[I wrote this story almost four years ago! I am posting the story as it was, four years ago. Please forgive me for any errors that might have crept in. Hope you enjoy reading the story as much as I enjoyed writing it.]
Benjamin was sitting in a horse-drawn cart, reflecting upon the harsh realities of life. He was present with many other ostracized inside the car, all going to face their doom. The landscape outside was harsh as well, with the heavy onset of snow and frost; there was little evidence of life to be seen. The cart stopped near a fenced building which echoed death and outside the building were resplendent German officers ever ready to lay down their lives for the sake of Germany. Benjamin was part of a program which made Jews like him mandatory to have their names registered, though for what purpose they did not know, all he knew at this point was the fact that he was separated from his parents and was forcefully coerced into coming to this building- his father, Wolfgang had revolted but the result was a bullet wound and a dead father. His mother, Katja a beautiful woman was abducted as well.
While on the cart, Benjamin befriended another boy of about his age- his name was Phillip. During the journey, Phillip told Benjamin that they were all going to die-the fascist Hitler who had recently taken power would kill all of the likes of Phillip and Benjamin. Benjamin though optimistic and hopeful could not believe Phillip’s nonchalant talks-
Benjamin: My father was shot because he had not obeyed the police’s instructions; he was my stepfather so I, to be honest, don’t feel sad about him being dead.
Phillip: Shut up! We’re all going to die…
Benjamin: Be a little lively and optimistic Phillip, we are going to complete some formalities, that is all.
Phillip: My own cousin was transported to a place like we’re going and I have not heard from him since,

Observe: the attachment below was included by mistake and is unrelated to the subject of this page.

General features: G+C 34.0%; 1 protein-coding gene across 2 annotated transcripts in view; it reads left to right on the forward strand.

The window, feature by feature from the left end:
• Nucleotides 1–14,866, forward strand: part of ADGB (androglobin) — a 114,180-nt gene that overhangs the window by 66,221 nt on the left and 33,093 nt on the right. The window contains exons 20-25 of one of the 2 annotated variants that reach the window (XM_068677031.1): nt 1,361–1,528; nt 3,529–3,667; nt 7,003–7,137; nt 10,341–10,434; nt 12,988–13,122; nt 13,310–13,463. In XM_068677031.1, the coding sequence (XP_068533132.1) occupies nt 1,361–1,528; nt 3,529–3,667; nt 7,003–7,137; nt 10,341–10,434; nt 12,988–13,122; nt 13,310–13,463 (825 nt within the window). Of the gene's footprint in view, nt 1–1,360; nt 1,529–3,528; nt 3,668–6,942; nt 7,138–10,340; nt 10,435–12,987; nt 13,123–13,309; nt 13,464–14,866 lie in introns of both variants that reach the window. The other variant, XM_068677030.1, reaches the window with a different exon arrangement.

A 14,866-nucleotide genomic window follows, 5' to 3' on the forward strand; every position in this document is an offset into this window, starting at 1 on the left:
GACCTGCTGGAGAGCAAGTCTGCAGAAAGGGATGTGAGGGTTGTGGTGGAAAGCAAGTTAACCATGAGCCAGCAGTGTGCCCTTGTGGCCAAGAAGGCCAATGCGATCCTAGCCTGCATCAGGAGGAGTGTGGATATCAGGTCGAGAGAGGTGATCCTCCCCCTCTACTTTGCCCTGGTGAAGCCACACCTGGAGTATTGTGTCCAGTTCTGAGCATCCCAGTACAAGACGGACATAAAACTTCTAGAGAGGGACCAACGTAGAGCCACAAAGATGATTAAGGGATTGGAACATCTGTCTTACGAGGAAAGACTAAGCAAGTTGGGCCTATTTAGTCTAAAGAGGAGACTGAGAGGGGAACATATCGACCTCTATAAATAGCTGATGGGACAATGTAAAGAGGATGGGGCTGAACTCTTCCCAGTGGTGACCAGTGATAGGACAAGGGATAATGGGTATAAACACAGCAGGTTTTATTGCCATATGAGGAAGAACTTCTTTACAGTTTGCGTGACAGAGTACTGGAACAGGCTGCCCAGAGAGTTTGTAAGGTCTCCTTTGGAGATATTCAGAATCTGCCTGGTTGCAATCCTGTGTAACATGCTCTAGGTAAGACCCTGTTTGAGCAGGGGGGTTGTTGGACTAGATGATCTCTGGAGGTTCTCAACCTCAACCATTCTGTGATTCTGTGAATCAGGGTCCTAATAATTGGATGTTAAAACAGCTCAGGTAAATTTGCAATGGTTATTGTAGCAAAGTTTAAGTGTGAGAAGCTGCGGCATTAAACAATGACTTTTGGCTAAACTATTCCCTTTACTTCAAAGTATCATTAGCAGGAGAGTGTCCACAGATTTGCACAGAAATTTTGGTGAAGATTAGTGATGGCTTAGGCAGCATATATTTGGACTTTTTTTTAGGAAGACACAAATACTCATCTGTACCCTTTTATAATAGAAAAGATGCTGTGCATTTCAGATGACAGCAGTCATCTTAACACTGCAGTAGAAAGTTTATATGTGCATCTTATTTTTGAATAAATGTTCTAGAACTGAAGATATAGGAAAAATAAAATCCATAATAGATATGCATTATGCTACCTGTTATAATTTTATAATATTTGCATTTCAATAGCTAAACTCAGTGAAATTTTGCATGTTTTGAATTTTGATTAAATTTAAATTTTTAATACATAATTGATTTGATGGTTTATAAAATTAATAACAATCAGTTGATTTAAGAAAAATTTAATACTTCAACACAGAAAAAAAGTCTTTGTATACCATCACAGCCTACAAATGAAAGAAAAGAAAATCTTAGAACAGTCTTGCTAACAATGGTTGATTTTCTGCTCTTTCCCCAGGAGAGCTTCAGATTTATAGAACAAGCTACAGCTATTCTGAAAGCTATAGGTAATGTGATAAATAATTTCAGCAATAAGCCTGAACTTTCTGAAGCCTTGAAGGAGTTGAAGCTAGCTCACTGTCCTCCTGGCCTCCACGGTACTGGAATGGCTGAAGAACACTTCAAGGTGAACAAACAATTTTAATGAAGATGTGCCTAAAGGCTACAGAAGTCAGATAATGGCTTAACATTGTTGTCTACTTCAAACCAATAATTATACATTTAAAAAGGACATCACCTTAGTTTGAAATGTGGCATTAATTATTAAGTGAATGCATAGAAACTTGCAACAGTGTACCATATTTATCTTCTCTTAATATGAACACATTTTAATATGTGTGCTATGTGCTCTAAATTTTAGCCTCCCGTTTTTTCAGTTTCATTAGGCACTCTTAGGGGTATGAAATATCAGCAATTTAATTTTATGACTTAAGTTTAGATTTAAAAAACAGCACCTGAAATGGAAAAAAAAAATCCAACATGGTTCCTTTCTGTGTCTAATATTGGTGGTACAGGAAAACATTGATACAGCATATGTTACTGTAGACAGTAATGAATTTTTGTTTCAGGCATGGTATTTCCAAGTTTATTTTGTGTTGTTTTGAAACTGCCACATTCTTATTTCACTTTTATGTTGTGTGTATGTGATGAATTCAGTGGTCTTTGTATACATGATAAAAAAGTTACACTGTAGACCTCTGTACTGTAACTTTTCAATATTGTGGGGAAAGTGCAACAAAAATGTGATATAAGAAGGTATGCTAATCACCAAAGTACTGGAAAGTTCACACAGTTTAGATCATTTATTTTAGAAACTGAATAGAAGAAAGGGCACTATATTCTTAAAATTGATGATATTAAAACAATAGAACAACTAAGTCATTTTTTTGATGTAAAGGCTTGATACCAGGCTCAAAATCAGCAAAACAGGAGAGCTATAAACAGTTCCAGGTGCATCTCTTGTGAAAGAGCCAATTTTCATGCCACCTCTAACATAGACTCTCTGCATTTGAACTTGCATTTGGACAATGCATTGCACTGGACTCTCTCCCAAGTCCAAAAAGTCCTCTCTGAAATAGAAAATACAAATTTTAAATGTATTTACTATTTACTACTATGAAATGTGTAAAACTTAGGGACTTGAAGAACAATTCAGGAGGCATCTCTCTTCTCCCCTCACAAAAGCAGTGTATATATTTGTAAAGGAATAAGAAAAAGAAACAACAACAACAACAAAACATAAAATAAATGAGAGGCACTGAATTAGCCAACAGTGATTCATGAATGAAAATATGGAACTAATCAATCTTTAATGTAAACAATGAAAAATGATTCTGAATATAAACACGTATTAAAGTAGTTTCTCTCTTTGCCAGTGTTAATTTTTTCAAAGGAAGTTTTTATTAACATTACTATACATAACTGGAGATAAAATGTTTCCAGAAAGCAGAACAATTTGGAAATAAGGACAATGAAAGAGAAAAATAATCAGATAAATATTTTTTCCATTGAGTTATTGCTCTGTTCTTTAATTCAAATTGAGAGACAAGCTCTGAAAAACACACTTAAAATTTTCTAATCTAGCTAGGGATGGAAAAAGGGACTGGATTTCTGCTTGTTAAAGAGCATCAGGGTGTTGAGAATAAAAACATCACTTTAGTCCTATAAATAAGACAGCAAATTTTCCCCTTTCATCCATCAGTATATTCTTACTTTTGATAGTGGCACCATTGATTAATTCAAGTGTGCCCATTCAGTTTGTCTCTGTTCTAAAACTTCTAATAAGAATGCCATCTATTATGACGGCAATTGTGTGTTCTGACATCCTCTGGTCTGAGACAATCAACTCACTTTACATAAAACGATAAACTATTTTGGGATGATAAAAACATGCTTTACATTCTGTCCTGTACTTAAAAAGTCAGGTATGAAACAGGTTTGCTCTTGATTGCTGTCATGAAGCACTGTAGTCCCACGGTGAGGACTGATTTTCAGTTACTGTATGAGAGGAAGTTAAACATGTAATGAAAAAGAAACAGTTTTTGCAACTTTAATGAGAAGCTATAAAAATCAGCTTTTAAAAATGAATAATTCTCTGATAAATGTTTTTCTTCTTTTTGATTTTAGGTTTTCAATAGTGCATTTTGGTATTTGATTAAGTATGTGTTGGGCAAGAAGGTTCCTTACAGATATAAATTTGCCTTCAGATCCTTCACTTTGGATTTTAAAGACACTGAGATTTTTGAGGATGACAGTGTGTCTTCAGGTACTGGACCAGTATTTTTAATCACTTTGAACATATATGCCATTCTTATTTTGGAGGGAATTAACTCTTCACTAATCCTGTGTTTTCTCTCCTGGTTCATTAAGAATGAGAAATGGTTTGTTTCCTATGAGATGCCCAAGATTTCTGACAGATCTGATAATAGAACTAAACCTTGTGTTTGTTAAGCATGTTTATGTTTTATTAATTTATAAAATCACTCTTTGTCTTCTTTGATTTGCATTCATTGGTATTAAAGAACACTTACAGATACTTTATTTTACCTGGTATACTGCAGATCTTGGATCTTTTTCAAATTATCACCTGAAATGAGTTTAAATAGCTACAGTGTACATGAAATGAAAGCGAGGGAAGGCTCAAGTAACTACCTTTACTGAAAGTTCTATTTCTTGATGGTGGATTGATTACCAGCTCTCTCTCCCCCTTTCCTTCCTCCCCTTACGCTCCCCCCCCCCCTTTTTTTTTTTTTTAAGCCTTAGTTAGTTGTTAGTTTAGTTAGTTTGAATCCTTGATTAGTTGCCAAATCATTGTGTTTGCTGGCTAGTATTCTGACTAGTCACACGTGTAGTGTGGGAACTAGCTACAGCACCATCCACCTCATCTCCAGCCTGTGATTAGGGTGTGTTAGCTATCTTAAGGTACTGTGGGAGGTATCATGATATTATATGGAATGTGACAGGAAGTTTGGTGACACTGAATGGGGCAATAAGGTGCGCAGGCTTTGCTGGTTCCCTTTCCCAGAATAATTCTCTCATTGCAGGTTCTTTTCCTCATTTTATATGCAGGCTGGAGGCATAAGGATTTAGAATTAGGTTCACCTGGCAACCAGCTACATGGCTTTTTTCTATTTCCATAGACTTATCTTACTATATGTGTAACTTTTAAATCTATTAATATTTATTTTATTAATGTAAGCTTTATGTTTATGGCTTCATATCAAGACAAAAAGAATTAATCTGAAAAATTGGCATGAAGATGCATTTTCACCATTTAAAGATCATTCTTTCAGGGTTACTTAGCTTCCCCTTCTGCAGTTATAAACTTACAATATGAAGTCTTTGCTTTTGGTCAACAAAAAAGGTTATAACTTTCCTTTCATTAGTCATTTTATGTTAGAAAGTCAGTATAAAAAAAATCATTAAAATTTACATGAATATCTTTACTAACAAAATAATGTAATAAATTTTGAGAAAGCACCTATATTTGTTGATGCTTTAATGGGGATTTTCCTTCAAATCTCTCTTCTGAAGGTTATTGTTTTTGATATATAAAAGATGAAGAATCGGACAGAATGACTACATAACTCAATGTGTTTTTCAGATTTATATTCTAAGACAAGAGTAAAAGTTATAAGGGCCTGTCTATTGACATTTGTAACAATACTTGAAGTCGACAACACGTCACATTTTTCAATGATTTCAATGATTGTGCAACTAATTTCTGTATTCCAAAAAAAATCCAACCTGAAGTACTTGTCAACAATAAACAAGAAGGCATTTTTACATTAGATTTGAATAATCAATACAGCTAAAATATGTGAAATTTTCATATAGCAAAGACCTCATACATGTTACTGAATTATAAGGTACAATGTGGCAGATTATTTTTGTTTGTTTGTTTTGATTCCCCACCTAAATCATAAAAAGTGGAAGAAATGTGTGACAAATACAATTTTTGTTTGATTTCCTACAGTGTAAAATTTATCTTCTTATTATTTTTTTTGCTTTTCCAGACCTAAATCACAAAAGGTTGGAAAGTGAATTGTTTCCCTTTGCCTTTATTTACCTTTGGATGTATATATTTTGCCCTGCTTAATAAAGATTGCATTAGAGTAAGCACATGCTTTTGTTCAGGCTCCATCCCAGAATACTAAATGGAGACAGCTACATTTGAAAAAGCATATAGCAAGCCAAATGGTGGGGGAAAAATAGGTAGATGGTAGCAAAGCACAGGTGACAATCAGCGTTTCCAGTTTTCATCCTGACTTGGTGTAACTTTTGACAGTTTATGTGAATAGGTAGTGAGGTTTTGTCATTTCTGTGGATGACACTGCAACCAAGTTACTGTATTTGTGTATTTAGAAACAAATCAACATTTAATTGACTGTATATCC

Benjamin: Oh! There you see, your fault lies in you being so overtly negative- how do you know we’re going to a place like the one you’ve mentioned now? Have you tried to know of his whereabouts recently? I tell you this is only the German governments’ initiative to separate us from their own race. Are we so different?
Sebastian: Please shut up you both! Stop your philosophical non-sense…
‘Benji’ as he was affectionately called disembarked from the cart along with several other boys of his age; the camp which greeted them all was carefully double fenced and electrified to prevent all prisoners from possible escape. Many towers with gunmen (sharpshooters) made sure nobody made out alive. On the plaque decorating the camp, in German it was written boldly “Work sets you free”- it obviously gave the boys an eerie and uncanny feeling.
Phillip: Still you’re sure we’ve been brought here to do some formalities and then leave?
Sebastian: Is this some kind of joke huh? Benjamin, answer me…
Peter: I can give you telltale information; the government is using this facility to do research on boys like us…
The boys were lined up to old decrepit rooms and in front of those rooms, a table, chair, and a German officer were poised perfectly. A neat stack of papers was kept- the overall view was kept as if this was the place where the boys would be registered and all the formalities completed. Indeed all the formalities were completed here for good. The dilapidated rooms were indeed small to house so many children. The rooms were installed with cylindrical metal containers and pipes led out of these containers in both directions. Phillip, Peter, Sebastian, Benjamin and the others were actually brought to a gas chamber, the largest one in fact for killing. Gas chambers were set up in Hitler’s regime for killing Jews as well as homosexuals and criminals.
As each of the boys dictated their names to the officers present there, they all made a mental preparation and a list of questions to be asked upon facing God. Phillip, Benji, Peter, and Sebastian luckily got the same room allotted for dying.
Sebastian: Still hopeful about’ living’, Benji?
Benjamin gave his friends a know-it-all smile ensuring everybody that he had been pretending the whole trip, he knew they were all going to die, but it did not stop him from being optimistic. The cylinder produced a monotonous mechanical sound and the pipes in the room threw out gases like carbon dioxide and carbon monoxide- the little boys died eventually as a result of asphyxiation.
Image courtesy- https://www.history.com/topics/world-war-ii/the-holocaust/pictures/holocaust-concentration-camps/gas-chamber-at-auschwitz